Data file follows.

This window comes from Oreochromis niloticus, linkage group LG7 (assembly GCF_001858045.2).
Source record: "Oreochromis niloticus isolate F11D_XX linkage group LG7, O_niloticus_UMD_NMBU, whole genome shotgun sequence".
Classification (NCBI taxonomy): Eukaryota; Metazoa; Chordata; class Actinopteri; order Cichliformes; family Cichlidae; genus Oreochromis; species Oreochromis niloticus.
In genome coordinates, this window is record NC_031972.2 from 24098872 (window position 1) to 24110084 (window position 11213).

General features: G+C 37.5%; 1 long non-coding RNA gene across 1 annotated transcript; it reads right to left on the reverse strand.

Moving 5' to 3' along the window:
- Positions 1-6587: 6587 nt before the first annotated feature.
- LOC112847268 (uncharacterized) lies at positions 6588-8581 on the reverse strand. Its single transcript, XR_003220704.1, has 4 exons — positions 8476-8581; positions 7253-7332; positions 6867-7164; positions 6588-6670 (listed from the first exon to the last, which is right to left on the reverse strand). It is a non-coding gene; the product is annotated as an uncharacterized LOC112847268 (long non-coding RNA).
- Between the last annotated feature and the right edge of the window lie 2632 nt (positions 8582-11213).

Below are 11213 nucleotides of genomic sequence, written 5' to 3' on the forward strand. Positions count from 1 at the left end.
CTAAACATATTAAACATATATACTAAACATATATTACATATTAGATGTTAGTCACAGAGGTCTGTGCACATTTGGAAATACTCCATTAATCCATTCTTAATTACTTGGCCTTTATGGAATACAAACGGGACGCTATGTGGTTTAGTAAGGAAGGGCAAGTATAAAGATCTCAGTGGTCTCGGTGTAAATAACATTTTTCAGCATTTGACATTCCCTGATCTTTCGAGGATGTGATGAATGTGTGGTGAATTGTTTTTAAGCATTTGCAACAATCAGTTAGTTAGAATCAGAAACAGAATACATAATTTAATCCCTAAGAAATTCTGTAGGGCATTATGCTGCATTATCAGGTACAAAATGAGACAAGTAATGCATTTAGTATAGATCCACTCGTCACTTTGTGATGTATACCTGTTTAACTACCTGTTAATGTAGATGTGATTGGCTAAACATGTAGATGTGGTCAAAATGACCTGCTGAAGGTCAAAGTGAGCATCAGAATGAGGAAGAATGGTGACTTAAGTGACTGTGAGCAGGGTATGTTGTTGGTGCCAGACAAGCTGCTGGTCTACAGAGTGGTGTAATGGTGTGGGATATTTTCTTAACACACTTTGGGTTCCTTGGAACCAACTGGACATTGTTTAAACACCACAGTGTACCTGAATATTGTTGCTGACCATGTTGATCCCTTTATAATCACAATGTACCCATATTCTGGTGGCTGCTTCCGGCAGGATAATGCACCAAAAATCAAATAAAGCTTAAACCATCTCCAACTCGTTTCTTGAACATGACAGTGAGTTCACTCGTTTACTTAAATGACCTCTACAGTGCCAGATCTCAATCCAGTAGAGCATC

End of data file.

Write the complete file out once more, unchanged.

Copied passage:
This window comes from Oreochromis niloticus, linkage group LG7 (assembly GCF_001858045.2).
Source record: "Oreochromis niloticus isolate F11D_XX linkage group LG7, O_niloticus_UMD_NMBU, whole genome shotgun sequence".
Classification (NCBI taxonomy): Eukaryota; Metazoa; Chordata; class Actinopteri; order Cichliformes; family Cichlidae; genus Oreochromis; species Oreochromis niloticus.
In genome coordinates, this window is record NC_031972.2 from 24098872 (window position 1) to 24110084 (window position 11213).

General features: G+C 37.5%; 1 long non-coding RNA gene across 1 annotated transcript; it reads right to left on the reverse strand.

Moving 5' to 3' along the window:
- Positions 1-6587: 6587 nt before the first annotated feature.
- LOC112847268 (uncharacterized) lies at positions 6588-8581 on the reverse strand. Its single transcript, XR_003220704.1, has 4 exons — positions 8476-8581; positions 7253-7332; positions 6867-7164; positions 6588-6670 (listed from the first exon to the last, which is right to left on the reverse strand). It is a non-coding gene; the product is annotated as an uncharacterized LOC112847268 (long non-coding RNA).
- Between the last annotated feature and the right edge of the window lie 2632 nt (positions 8582-11213).

Below are 11213 nucleotides of genomic sequence, written 5' to 3' on the forward strand. Positions count from 1 at the left end.
CTAAACATATTAAACATATATACTAAACATATATTACATATTAGATGTTAGTCACAGAGGTCTGTGCACATTTGGAAATACTCCATTAATCCATTCTTAATTACTTGGCCTTTATGGAATACAAACGGGACGCTATGTGGTTTAGTAAGGAAGGGCAAGTATAAAGATCTCAGTGGTCTCGGTGTAAATAACATTTTTCAGCATTTGACATTCCCTGATCTTTCGAGGATGTGATGAATGTGTGGTGAATTGTTTTTAAGCATTTGCAACAATCAGTTAGTTAGAATCAGAAACAGAATACATAATTTAATCCCTAAGAAATTCTGTAGGGCATTATGCTGCATTATCAGGTACAAAATGAGACAAGTAATGCATTTAGTATAGATCCACTCGTCACTTTGTGATGTATACCTGTTTAACTACCTGTTAATGTAGATGTGATTGGCTAAACATGTAGATGTGGTCAAAATGACCTGCTGAAGGTCAAAGTGAGCATCAGAATGAGGAAGAATGGTGACTTAAGTGACTGTGAGCAGGGTATGTTGTTGGTGCCAGACAAGCTGCTGGTCTACAGAGTGGTGTAATGGTGTGGGATATTTTCTTAACACACTTTGGGTTCCTTGGAACCAACTGGACATTGTTTAAACACCACAGTGTACCTGAATATTGTTGCTGACCATGTTGATCCCTTTATAATCACAATGTACCCATATTCTGGTGGCTGCTTCCGGCAGGATAATGCACCAAAAATCAAATAAAGCTTAAACCATCTCCAACTCGTTTCTTGAACATGACAGTGAGTTCACTCGTTTACTTAAATGACCTCTACAGTGCCAGATCTCAATCCAGTAGAGCATC